And even if you weren’t offended or hurt, I know where my heart was as I was writing that article and the tweet it was based on, and I know it wasn’t right. I failed to exercise self-control and selfishly spewed my emotions in a way that was designed only to vent my own frustration and get it out of my system (which was pretty hypocritical since I was writing that we shouldn’t be slaves to our feelings!). I wasn’t even thinking about how a new Christian, someone going through a difficult time, or someone weak in the faith might have taken the tone in which I was saying those things. Romans 15:1 says:

We who are strong have an obligation to bear with the failings of the weak, and not to please ourselves.

Well, I don’t consider myself all that strong, but I guess each of us is stronger in the faith or in a stronger position of life circumstances than somebody. And for those who are weaker in the faith than I am, or walking through a time of pain or discouragement, I did the exact opposite of what this verse says to do. I pleased myself at your expense, and that’s not what someone who serves you in the name of Christ is supposed to do. So, again, my deepest apologies and I hope you’ll be able to forgive me.

If you’re so inclined, I would like to ask you to pray for me about this. Tone is an extremely difficult and confusing sea to navigate, at least for me (that’s one of the many areas in which I’m weak). It is important to speak biblical truth firmly, unequivocally, and unapologetically, but some Christians see that, in and of itself, as being harsh. It’s also important to demonstrate gentleness, kindness, and compassion, but other Christians see that as being wishy-washy or not standing firm on Scripture. I have written articles to which some have responded that I was too harsh and others have responded that I wasn’t harsh enough – to the same article! Add to that the fact that Jesus, Paul, and others in Scripture sometimes used phraseology that we would consider very harsh today…..but yet Paul says, “Imitate me as I imitate Christ.” And, add to that that there are different expectations in the evangelical mind of how women are to address things versus how men are to address things, and you can see what a fine and perplexing line it can be to walk. But I really, really want to get it right in God’s eyes, because I want to please Him.

I can’t promise my tone will never offend you again. That would be foolish. I have over 11,000 blog subscribers and over 10,000 social media followers. Everything I write is going to offend somebody, even if I don’t mean it to. Also, I know my heart, so I know I’m going to sin again by being selfish and uncontrolled. Furthermore, I can’t attempt to please everyone. That’s not only an exercise in futility, it’s unbiblical. What I can tell you is that I will do my best to think more about how I’m coming across, edit more to keep my own words, approach, and personality from becoming a stumbling block, and pray more as I write, asking God to grow me in wisdom and self-control, in order to honor, and be pleasing to, Him.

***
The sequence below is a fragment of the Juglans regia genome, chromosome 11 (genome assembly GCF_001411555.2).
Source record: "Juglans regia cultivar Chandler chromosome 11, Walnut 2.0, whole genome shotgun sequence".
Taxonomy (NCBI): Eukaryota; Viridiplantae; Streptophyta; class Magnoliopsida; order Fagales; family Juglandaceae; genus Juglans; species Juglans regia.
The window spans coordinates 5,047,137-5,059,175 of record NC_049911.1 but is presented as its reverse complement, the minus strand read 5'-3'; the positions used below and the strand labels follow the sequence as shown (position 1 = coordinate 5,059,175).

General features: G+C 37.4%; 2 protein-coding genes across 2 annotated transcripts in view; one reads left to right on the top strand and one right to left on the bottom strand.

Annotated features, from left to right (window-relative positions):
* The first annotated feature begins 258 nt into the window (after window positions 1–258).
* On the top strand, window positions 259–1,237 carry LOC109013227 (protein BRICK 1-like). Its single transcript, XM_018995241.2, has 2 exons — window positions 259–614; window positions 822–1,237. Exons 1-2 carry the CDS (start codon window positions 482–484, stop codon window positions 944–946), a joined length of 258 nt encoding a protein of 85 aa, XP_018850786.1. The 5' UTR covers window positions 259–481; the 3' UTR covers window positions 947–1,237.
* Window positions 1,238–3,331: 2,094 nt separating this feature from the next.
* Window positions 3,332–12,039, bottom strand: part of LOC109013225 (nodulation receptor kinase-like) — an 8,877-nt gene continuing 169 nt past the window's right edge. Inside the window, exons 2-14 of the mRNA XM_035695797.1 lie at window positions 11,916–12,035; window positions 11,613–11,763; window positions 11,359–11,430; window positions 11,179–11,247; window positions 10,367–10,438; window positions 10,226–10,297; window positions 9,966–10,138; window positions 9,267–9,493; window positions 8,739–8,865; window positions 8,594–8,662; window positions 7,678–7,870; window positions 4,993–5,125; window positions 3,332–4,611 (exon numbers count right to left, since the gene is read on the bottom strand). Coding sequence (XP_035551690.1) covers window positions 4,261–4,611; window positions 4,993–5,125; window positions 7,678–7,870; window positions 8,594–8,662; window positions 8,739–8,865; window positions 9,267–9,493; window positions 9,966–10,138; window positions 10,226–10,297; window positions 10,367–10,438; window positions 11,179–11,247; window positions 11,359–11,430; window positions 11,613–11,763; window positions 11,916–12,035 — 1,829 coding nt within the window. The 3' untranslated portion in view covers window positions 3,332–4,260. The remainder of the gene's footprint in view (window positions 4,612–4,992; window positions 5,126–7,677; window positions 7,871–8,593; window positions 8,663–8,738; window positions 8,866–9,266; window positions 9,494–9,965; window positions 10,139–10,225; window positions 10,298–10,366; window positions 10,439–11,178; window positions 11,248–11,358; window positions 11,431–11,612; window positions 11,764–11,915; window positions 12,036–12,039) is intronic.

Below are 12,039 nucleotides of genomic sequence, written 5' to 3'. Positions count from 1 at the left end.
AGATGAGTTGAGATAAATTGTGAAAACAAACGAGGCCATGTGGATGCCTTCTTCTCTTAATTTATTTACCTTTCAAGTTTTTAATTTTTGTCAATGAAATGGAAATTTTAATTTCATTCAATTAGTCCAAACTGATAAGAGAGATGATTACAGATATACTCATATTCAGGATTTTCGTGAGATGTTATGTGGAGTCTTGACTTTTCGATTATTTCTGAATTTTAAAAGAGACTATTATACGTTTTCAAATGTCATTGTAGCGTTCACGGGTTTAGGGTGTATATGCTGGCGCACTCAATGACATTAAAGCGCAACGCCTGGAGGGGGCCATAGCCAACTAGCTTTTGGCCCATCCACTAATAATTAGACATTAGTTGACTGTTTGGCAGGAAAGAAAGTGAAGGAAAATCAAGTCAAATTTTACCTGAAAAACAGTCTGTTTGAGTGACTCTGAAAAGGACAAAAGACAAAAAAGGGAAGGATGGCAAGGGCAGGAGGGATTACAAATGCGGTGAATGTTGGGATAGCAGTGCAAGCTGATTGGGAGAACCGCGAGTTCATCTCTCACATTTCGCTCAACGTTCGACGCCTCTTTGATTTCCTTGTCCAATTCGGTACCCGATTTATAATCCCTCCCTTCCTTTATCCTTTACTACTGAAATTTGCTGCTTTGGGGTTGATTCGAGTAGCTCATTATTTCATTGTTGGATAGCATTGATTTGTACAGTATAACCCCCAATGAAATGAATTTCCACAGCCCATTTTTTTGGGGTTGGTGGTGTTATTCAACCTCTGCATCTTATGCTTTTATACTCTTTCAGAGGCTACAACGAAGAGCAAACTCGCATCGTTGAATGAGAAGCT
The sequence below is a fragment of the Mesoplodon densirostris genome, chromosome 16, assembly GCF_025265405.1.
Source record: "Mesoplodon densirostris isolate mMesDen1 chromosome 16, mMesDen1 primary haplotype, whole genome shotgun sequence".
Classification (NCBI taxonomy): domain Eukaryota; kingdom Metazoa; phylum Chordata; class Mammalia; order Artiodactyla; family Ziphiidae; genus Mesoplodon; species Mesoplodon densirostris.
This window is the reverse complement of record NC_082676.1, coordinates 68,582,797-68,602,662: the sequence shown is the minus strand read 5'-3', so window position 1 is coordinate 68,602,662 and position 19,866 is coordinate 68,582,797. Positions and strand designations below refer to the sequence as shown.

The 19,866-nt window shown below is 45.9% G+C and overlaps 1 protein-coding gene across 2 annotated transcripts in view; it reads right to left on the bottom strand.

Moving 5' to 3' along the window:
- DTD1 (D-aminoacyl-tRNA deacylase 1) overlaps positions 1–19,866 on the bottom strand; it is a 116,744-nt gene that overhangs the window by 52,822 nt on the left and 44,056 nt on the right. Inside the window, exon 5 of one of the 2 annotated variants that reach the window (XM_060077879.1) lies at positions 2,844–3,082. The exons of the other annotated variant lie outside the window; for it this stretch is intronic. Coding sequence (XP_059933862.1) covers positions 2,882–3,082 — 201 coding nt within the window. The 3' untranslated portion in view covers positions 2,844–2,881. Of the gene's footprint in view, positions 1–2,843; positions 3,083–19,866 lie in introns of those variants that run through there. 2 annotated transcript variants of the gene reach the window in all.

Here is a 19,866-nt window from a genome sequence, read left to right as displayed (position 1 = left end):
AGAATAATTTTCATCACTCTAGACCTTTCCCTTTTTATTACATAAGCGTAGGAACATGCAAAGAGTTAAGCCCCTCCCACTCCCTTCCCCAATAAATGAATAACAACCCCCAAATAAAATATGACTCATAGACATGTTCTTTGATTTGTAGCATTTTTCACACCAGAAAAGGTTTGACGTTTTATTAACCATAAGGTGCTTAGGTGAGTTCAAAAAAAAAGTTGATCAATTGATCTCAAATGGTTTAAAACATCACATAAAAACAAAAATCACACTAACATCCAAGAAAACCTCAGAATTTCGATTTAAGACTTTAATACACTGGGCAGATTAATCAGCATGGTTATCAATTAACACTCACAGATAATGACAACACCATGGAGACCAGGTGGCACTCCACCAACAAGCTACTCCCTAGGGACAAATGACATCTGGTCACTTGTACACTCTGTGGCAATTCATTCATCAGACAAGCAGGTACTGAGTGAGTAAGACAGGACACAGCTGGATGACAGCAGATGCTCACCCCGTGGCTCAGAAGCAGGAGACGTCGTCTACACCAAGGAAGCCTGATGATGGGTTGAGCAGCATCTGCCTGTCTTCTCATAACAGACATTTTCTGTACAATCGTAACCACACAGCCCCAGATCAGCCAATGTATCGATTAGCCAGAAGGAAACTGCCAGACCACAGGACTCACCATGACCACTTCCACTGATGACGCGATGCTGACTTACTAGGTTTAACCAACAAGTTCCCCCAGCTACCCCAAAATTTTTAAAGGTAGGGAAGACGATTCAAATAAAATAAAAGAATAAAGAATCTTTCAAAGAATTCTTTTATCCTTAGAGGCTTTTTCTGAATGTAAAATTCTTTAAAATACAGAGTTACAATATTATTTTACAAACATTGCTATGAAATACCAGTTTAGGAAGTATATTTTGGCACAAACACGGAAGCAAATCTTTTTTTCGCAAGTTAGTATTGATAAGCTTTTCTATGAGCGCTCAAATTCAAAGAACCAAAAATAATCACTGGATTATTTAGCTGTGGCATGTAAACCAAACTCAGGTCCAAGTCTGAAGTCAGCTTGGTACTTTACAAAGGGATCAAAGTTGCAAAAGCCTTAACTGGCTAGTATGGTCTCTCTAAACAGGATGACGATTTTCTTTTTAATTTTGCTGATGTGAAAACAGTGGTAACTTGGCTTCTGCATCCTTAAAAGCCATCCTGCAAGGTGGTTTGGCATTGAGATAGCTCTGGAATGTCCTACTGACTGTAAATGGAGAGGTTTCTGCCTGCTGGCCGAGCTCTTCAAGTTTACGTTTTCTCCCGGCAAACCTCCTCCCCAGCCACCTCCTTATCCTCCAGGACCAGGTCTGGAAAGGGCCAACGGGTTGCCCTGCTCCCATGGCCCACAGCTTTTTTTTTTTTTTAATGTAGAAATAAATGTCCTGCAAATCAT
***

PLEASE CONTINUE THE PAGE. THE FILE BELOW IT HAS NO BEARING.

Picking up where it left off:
About five years ago, I wrote an article called Sacrificing Truth on the Altar of Tone. While it’s incumbent on us as readers and listeners to be able to put tone aside in order to discern whether or not what the speaker or writer is saying is true, it is also incumbent upon those of us who speak and write not to burden our hearers and readers with the necessity of doing so.

Thanks so much for your prayers as I pursue obedience to Christ in this area of my life. You are such a blessing to me, and I love and appreciate each of you.

Fill it Filled to the Rim

Didja hear? I’m doing a women’s conference with the ever-awesome Amy Spreeman at the end of March. It’s free, including a couple of meals, and it’s in Princeton, Illinois.

(In case you were wondering, that’s not where Princeton University, former home of Jonathan Edwards, is located. That’s in Princeton, New Jersey. I know this because I was wondering about it, too, and had to look it up.)

If you’re still trying to make up your mind about whether or not to come, lemme help you: come. And you need to hurry up and register too. Last week the event planners said they were already at 83% capacity (one of them must have been a math major!).

Here’s all the info. Be sure to check out the app and other links for resources on accommodations.

Illinois is too far away? Being from Louisiana, I get that. Look, plan your own conference, and I’ll come to you. “Impossible!” you say, “I go to a tiny church with an even tinier budget!”. Get together with a couple of sister churches to share expenses. Do a bake sale or a garage sale or crowdfunding. Take up a love offering and/or sell tickets at a modest fee. If you’re at all able, offer a doctrinally sound conference option to the women of your church and community. Christ’s ewe lambs are hungry for truth.